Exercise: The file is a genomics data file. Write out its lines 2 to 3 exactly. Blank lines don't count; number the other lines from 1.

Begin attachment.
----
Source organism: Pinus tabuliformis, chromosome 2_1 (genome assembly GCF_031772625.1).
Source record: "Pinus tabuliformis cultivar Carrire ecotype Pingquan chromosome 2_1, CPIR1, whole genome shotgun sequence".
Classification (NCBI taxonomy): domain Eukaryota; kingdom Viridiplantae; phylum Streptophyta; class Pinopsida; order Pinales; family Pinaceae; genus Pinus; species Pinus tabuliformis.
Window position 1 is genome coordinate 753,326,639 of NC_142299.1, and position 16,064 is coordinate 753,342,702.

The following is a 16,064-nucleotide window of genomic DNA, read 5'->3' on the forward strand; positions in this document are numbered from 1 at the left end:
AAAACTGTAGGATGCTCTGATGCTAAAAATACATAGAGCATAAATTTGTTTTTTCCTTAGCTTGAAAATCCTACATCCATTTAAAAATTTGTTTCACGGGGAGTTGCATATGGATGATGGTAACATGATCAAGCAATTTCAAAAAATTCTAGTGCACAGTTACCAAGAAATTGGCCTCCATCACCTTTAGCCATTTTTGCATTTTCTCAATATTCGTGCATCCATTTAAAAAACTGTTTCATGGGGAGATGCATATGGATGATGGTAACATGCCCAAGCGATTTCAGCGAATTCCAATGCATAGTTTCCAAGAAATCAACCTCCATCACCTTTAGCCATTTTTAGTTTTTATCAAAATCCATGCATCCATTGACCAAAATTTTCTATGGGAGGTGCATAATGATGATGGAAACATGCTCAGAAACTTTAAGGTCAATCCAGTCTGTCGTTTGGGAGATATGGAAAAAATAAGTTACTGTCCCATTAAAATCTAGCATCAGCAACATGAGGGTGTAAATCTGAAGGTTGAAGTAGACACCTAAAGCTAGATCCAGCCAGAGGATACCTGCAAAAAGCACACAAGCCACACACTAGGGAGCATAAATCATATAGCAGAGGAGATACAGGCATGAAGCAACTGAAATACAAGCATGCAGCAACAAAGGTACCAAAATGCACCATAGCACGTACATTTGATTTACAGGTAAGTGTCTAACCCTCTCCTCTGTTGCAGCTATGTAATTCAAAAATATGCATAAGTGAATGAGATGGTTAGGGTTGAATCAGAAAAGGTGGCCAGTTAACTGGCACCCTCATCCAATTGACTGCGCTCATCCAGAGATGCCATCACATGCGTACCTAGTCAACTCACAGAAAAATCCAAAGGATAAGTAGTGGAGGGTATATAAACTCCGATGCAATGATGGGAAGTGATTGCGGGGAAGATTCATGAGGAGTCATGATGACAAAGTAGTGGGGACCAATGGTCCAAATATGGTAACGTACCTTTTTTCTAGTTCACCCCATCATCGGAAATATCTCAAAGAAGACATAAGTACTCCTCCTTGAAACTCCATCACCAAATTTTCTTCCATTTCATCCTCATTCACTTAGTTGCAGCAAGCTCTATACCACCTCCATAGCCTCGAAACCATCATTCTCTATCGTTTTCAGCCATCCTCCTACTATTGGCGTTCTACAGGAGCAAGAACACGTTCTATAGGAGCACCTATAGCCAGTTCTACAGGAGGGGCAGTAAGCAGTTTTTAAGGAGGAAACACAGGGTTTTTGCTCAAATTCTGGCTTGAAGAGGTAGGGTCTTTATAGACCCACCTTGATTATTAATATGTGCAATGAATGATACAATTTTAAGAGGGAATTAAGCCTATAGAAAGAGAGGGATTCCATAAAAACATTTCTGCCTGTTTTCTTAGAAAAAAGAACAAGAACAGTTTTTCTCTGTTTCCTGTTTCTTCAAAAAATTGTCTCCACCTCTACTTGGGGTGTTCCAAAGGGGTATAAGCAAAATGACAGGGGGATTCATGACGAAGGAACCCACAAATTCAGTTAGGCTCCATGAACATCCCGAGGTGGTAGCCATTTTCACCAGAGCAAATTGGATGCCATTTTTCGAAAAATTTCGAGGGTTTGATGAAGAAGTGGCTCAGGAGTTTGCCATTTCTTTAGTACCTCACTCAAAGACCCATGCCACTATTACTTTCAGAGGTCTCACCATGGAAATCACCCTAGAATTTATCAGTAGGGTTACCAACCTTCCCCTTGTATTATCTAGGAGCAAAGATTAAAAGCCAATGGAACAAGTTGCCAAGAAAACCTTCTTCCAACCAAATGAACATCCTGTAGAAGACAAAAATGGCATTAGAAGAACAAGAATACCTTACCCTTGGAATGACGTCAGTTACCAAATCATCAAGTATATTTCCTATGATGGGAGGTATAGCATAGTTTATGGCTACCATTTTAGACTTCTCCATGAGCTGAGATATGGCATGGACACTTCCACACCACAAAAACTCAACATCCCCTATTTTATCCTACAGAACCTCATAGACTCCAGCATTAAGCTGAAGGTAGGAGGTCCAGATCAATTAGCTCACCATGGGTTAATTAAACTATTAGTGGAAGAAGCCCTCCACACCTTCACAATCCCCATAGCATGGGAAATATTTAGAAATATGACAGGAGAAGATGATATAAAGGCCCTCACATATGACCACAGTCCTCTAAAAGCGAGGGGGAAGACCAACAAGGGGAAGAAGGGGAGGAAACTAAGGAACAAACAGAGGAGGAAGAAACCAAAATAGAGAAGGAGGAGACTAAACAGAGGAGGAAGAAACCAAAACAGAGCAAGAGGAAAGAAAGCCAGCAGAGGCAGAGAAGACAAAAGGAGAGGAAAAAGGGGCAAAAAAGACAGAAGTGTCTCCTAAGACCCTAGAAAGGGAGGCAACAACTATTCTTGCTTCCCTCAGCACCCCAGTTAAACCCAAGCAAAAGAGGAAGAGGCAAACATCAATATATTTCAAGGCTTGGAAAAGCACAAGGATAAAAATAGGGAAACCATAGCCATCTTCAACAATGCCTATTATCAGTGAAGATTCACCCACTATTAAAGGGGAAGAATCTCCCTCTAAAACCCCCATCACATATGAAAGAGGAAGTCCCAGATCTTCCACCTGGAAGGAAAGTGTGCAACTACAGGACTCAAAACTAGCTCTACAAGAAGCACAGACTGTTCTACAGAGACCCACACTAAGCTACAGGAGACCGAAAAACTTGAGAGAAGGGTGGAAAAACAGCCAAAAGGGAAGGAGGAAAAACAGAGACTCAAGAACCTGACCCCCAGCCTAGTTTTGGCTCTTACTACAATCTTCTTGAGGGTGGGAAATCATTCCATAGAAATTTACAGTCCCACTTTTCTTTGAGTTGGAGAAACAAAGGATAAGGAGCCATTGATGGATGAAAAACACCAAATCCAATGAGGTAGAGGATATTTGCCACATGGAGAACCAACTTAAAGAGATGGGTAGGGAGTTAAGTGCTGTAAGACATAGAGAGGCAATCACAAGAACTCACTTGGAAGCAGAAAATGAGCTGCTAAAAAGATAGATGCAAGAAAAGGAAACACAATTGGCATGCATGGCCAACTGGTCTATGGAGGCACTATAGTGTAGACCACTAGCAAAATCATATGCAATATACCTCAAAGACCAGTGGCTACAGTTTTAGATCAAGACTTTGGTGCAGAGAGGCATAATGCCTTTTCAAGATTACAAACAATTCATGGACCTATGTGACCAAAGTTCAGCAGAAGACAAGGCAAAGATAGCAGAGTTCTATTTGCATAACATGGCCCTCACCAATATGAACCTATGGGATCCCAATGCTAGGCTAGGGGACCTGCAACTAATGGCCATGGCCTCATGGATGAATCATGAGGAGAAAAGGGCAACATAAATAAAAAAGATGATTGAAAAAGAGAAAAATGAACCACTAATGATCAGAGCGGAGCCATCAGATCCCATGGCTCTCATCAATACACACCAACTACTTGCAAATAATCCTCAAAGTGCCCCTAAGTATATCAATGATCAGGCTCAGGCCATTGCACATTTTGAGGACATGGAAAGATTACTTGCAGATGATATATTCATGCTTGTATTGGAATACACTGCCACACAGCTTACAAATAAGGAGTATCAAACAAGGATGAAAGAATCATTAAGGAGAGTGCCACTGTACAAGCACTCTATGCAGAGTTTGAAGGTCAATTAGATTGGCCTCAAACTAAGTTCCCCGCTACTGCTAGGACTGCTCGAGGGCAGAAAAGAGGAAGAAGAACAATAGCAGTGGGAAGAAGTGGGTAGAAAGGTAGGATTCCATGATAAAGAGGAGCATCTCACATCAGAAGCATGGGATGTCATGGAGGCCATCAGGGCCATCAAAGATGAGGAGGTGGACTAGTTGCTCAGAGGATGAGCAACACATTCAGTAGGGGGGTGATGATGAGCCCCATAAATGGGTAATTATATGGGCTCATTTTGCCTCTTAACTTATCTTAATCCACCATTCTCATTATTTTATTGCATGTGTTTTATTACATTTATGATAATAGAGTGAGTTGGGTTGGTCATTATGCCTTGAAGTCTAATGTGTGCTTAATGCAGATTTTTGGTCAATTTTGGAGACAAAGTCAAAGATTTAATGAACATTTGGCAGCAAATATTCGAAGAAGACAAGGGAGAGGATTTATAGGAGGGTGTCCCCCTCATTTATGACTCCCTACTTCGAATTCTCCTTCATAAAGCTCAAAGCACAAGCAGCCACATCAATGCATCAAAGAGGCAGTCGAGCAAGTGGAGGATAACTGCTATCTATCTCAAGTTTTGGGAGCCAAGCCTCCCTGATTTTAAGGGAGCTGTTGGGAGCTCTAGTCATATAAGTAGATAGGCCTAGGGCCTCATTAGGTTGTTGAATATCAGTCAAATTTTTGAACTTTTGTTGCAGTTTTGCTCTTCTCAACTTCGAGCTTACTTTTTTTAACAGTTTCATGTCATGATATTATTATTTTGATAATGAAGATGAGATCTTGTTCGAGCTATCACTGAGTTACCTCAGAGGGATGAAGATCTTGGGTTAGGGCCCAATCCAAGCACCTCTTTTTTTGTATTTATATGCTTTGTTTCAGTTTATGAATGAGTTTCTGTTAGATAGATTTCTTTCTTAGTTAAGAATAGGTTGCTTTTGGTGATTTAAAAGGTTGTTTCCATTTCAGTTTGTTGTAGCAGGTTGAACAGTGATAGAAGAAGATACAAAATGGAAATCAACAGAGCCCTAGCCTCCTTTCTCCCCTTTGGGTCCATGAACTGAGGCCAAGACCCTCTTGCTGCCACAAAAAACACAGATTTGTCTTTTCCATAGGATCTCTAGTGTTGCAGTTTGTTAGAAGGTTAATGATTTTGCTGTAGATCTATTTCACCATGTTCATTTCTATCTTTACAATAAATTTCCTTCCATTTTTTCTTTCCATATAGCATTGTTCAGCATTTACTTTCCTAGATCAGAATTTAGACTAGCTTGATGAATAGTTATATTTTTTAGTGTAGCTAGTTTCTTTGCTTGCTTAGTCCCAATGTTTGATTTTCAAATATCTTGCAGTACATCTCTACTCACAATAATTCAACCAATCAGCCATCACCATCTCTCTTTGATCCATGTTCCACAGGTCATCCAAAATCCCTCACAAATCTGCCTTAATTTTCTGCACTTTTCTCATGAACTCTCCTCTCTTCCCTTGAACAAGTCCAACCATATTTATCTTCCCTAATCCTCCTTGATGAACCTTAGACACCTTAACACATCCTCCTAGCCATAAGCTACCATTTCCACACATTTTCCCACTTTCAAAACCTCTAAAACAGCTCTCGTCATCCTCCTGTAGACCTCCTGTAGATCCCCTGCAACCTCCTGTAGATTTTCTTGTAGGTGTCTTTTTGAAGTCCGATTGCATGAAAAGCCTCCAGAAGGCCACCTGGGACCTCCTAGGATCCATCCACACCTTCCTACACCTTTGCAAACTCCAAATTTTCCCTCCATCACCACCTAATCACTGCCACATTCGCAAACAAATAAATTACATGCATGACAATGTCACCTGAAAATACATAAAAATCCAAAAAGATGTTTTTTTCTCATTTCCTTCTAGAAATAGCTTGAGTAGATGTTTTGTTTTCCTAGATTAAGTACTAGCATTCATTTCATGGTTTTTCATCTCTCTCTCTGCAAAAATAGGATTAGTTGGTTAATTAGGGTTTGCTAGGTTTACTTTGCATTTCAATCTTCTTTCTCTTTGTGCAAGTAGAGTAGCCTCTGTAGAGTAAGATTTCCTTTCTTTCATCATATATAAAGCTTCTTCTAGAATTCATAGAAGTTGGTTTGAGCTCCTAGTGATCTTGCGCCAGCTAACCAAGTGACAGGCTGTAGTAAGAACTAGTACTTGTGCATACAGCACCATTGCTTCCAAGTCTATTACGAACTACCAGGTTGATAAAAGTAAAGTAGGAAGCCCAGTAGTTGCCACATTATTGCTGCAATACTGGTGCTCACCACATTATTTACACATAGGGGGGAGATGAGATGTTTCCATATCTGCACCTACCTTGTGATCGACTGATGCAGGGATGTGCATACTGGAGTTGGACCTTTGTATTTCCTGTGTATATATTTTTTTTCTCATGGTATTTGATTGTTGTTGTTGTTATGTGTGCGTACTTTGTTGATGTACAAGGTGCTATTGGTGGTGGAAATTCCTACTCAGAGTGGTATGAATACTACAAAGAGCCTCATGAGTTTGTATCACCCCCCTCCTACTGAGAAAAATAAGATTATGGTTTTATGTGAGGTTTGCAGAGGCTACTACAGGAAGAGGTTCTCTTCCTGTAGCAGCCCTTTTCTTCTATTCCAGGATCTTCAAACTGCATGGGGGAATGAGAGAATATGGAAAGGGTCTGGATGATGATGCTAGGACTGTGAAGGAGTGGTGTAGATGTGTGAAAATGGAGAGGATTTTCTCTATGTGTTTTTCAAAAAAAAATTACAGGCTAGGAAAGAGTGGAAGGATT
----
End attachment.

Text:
Source record: "Pinus tabuliformis cultivar Carrire ecotype Pingquan chromosome 2_1, CPIR1, whole genome shotgun sequence".
Classification (NCBI taxonomy): domain Eukaryota; kingdom Viridiplantae; phylum Streptophyta; class Pinopsida; order Pinales; family Pinaceae; genus Pinus; species Pinus tabuliformis.